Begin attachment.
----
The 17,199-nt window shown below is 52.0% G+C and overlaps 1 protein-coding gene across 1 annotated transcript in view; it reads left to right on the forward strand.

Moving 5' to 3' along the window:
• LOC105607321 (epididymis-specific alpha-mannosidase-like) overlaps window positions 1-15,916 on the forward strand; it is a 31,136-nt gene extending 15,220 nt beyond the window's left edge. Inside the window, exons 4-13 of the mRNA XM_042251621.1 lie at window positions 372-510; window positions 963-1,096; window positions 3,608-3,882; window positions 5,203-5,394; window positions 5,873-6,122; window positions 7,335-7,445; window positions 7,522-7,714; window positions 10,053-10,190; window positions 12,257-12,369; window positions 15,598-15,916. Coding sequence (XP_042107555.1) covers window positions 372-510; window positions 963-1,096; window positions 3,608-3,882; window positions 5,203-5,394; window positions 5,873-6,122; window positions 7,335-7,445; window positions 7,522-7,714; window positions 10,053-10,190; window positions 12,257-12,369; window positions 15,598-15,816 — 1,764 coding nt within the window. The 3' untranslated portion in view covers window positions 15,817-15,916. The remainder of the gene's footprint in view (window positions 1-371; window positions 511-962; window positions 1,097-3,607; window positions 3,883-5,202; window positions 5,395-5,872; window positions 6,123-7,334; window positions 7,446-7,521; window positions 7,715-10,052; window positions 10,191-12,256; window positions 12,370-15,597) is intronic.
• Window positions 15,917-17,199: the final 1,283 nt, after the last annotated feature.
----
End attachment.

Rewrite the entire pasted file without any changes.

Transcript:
The 17,199-nt window shown below is 52.0% G+C and overlaps 1 protein-coding gene across 1 annotated transcript in view; it reads left to right on the forward strand.

Moving 5' to 3' along the window:
• LOC105607321 (epididymis-specific alpha-mannosidase-like) overlaps window positions 1-15,916 on the forward strand; it is a 31,136-nt gene extending 15,220 nt beyond the window's left edge. Inside the window, exons 4-13 of the mRNA XM_042251621.1 lie at window positions 372-510; window positions 963-1,096; window positions 3,608-3,882; window positions 5,203-5,394; window positions 5,873-6,122; window positions 7,335-7,445; window positions 7,522-7,714; window positions 10,053-10,190; window positions 12,257-12,369; window positions 15,598-15,916. Coding sequence (XP_042107555.1) covers window positions 372-510; window positions 963-1,096; window positions 3,608-3,882; window positions 5,203-5,394; window positions 5,873-6,122; window positions 7,335-7,445; window positions 7,522-7,714; window positions 10,053-10,190; window positions 12,257-12,369; window positions 15,598-15,816 — 1,764 coding nt within the window. The 3' untranslated portion in view covers window positions 15,817-15,916. The remainder of the gene's footprint in view (window positions 1-371; window positions 511-962; window positions 1,097-3,607; window positions 3,883-5,202; window positions 5,395-5,872; window positions 6,123-7,334; window positions 7,446-7,521; window positions 7,715-10,052; window positions 10,191-12,256; window positions 12,370-15,597) is intronic.
• Window positions 15,917-17,199: the final 1,283 nt, after the last annotated feature.